Special exercise video games helped overweight children drop pounds - and improve their cholesterol and blood pressure.
Obese children may be able to drop weight with the help of an unlikely aid: video games.
Special exercise video games helped overweight children drop pounds - and improve their cholesterol and blood pressure - while they were having fun, in a study reported in Pediatric Obesity.
It makes more sense to co-opt children’ favourite pastime than to fight it, said the study’s lead author Amanda Staiano of the Pennington Biomedical Research Center at Louisiana State University.
“Children are really interested in this and spend hours a week playing,” Staiano said. “So, rather than blame the games and technology, it made sense to see how they could help.”
Staiano and her colleagues felt it was critical to find ways to reach overweight children. In Louisiana, more than one in three children (35.3 percent) between the ages of 10 and 17 are overweight and more than one in five (21.1 percent) are obese.
The video games funnel children’ competitive urges into various kinds of exercise. “Your body becomes input into the game through an infrared sensor,” she explained. “It’s constantly reading what your body is doing. And you make points controlling the player on the screen with your own body.”
To make a more effective program, weekly talks with a coach via the internet were included. “That helped keep them accountable for physical activity goals,” Staiano said. “Other groups have given children games at home only to find that children stopped playing after a few weeks.”
Staiano and her colleagues tested their program, dubbed GameSquad, with the help of 46 families, each of which had a child between 10 and 12 who was overweight or obese. The intervention was designed to last six months.
Half the families were randomly assigned to a “gaming” group, while the other half were put on a waiting list.
Families in the gaming group were encouraged to meet national recommendations of 60 minutes per day of physical activity. They received an Xbox, a motion sensing device and four exer-games (Your Shape: Fitness Evolved 2012, Just Dance 3, Disneyland Adventures and Kinect Sports Season 2). They were also given a Fitbit to track their steps each day.
The children were encouraged to play the games at home with a friend or family member. “Studies have shown that children expend more energy when they are playing with another person,” Staiano said.
At the end of the study, the members of the control group were given the gaming console and the exergames.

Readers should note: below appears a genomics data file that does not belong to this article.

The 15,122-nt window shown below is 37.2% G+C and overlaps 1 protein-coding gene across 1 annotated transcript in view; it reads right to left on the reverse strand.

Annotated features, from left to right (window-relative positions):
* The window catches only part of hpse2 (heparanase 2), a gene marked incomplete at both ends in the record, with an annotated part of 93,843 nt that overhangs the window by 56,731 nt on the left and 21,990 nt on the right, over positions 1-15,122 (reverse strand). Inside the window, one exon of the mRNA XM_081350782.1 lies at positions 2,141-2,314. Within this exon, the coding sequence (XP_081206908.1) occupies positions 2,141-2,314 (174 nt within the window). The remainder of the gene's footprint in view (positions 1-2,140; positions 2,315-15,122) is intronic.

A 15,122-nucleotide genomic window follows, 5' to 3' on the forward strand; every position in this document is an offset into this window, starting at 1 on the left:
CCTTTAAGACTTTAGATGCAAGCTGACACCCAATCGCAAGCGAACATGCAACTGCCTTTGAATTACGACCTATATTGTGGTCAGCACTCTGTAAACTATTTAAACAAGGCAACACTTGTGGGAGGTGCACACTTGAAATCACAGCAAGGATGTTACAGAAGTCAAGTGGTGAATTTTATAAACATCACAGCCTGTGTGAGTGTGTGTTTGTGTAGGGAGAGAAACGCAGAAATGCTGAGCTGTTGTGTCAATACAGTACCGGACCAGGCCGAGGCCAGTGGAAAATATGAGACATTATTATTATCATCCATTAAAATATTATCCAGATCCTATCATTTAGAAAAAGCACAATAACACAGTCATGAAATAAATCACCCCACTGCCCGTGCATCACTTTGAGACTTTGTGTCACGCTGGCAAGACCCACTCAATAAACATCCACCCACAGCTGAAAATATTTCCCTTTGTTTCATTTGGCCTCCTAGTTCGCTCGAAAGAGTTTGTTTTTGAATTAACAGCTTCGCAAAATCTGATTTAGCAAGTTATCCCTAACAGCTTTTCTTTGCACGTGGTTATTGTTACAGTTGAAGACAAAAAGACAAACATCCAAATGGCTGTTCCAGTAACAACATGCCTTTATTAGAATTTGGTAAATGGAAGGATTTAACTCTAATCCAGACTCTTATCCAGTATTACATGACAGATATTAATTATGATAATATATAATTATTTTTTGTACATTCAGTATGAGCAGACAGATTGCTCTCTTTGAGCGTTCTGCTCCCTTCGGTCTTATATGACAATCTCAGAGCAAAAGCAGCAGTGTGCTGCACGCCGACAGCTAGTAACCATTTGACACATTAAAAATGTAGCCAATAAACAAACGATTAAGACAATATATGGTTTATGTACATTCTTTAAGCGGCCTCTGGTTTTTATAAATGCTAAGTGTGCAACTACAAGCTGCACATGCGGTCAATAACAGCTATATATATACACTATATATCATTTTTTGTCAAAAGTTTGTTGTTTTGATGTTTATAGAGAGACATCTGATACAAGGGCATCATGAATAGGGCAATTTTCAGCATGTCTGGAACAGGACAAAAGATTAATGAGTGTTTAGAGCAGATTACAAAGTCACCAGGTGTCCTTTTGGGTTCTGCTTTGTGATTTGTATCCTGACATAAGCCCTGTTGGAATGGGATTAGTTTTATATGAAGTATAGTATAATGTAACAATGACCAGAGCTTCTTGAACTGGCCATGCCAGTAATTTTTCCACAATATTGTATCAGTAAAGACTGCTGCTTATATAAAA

Most of the families - 22 out of 23 - in the gaming group completed the six-month program. By the end of the study, the children in this group had reduced their body mass index by about three percent, while children in the control group had increased their BMIs by one percent. Similarly, cholesterol levels went down in the gaming group, while they rose in the control group.
And although family members weren’t monitored as part of the study, “anecdotally we heard from parents who also lost weight,” Staiano said.
The study’s use of video time to boost activity was intriguing to Linda Van Horn, a professor of preventive medicine at Northwestern University Feinberg School of Medicine in Chicago and a Northwestern Medicine epidemiologist.
The findings show that “harnessing modern technology along with appealing to a child’s interest in gaming can help achieve an increase in physical activity,” said Van Horn, who was not involved in the new research. “Everybody is more interested in reducing exposure to screens. This study took advantage of the fact children like to look at screens and applied it in such a way that the children were motivated to exercise. This could have a new meaning for adapting screens to a favorable outcome.”
The new study “encourages us to think out of the box,” said Dr. Tammy Brady, who is the medical director of the pediatric hypertension program at Johns Hopkins Medicine in Baltimore, Maryland.
“We are realizing more and more that we need to meet children half way, so to speak,” said Brady, who is not affiliated with the new research. “This says that maybe we need to be more inventive and pay attention to what children and teens are doing and adapt our methods to what is interesting to them. I think this is very promising in terms of the outcomes they were able to get in a short time.”